3. Restriction of China-imported consumer electronics. Earlier this month, lawmakers in Congress urged AT&T, the United States’ second largest wireless carrier, to cut its commercial ties with Huawei, one of China’s biggest manufacturers of mobile phones and other consumer electronics. Congress is also lobbying against China Mobile, China’s state-owned wireless carrier, from entering the American market. While Congress cannot make laws and regulations to systematically impose barriers against such commercial relationships between American companies and Chinese counterparts, American companies may lose government contracts or undergo stronger scrutiny from federal regulators if they refuse to terminate their relationships with Chinese counterparties.
  4. CFIUS legislation and expansion. Currently, there is a bipartisan bill introduced by Senators John Cornyn (R-TX), Dianne Feinstein (D-CA) and Chairman of the Senate Select Committee on Intelligence Richard Burr (R-NC), which aims to modernize and strengthen the process by which the CFIUS reviews acquisitions, mergers, and other foreign investments in the United States for national security risks. Unlike the aforementioned three actions, this new legislation, named the Foreign Investment Risk Review Modernization Act (FIRRMA), will present a long-term, structured risk to US–China business relationships.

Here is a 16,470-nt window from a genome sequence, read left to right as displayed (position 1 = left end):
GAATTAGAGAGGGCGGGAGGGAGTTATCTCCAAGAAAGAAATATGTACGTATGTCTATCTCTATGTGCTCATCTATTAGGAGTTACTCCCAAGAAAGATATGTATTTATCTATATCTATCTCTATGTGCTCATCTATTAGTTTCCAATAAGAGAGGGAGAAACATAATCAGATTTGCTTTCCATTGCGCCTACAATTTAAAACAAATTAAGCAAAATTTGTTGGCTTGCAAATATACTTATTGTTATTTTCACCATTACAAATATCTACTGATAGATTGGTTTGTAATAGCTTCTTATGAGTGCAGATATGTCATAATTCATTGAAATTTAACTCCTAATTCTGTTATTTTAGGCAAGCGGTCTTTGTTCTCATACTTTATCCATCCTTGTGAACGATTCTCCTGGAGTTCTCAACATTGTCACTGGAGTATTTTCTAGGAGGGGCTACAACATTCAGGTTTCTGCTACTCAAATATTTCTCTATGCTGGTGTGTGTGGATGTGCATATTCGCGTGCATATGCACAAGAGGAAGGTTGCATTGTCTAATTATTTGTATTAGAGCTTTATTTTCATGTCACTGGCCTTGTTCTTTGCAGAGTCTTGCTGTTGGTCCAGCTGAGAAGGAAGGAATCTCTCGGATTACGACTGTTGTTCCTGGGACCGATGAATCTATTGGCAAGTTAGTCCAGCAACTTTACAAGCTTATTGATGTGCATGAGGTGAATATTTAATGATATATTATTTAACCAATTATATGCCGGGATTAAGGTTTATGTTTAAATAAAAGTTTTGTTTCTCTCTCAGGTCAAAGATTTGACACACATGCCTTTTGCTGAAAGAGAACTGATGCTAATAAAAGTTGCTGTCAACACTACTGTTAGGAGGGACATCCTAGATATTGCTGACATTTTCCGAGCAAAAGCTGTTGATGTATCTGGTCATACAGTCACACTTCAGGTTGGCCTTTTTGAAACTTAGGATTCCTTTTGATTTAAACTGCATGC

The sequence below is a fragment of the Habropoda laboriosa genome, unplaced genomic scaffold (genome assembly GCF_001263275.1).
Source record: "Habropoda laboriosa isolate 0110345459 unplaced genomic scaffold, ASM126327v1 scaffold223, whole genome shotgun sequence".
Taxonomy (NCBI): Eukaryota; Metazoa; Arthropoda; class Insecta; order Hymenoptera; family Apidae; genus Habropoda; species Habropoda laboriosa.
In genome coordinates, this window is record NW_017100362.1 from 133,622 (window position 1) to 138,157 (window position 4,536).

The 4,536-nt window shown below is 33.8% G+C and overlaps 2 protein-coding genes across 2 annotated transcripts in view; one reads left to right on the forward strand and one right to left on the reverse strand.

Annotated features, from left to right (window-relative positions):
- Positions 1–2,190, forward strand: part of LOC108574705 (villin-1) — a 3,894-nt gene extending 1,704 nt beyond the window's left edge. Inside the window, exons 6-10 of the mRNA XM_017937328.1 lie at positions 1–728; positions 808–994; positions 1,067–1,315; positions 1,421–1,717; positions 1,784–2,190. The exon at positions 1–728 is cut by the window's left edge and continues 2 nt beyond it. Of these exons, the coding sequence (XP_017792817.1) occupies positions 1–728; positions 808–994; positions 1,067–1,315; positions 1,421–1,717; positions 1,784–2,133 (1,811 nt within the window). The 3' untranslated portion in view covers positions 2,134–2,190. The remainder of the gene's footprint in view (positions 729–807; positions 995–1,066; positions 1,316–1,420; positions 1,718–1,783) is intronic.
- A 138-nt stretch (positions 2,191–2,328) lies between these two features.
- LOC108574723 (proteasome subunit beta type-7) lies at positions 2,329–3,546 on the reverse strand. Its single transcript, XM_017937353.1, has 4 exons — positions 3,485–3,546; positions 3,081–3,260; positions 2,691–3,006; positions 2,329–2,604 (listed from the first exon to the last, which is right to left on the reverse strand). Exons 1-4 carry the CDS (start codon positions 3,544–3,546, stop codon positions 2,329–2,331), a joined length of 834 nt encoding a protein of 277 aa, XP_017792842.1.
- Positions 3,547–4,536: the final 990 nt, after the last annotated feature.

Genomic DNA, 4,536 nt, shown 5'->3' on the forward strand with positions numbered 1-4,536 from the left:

In the near term, investors and multinational corporations should expect more scrutiny over US–China investments and mergers in sensitive sectors. These sectors include integrated circuits, artificial intelligence, 5G telecommunications networks, and others.

In the longer term, with the new CFIUS legislation, investors and MNCs should expect a more systematic approach from the White House and federal regulators on handling cross-border M&A between the United States and China.

China will likely impose retaliatory regulations if the United States decides to systematically ban Chinese companies and investment from entering American markets. While the exact form of the Chinese response is uncertain, it may include eliminating American hi-tech manufacturers from procurement lists, among other possible actions.

However, there is also a chance that China will seek to meet the United States halfway to solve some of the trade issues – for example, this week China appointed Wang Qishan, the former anti-corruption czar who brought down over 200 corrupt officials from 2012 to 2017, as a delegate to the National People’s Congress, China’s national legislature. This latest appointment paves the way for Wang to become vice president of China, in which capacity he may take up the job of handling the US–China relationship. During his tenure as vice premier, Wang was head of the Chinese delegation to the US–China Strategic and Economic Dialogue, the annual meeting between senior officials from China and the United States on economic and security issues.


This briefing note was produced by Blackpeak for use by the recipient. This is intended as general background research and is not intended to constitute general or specific advice on any particular commercial, investment or business matter or issue and should not be relied upon for such purposes. No part of this publication may be reproduced, duplicated or published without the prior consent of Blackpeak and appropriate attribution.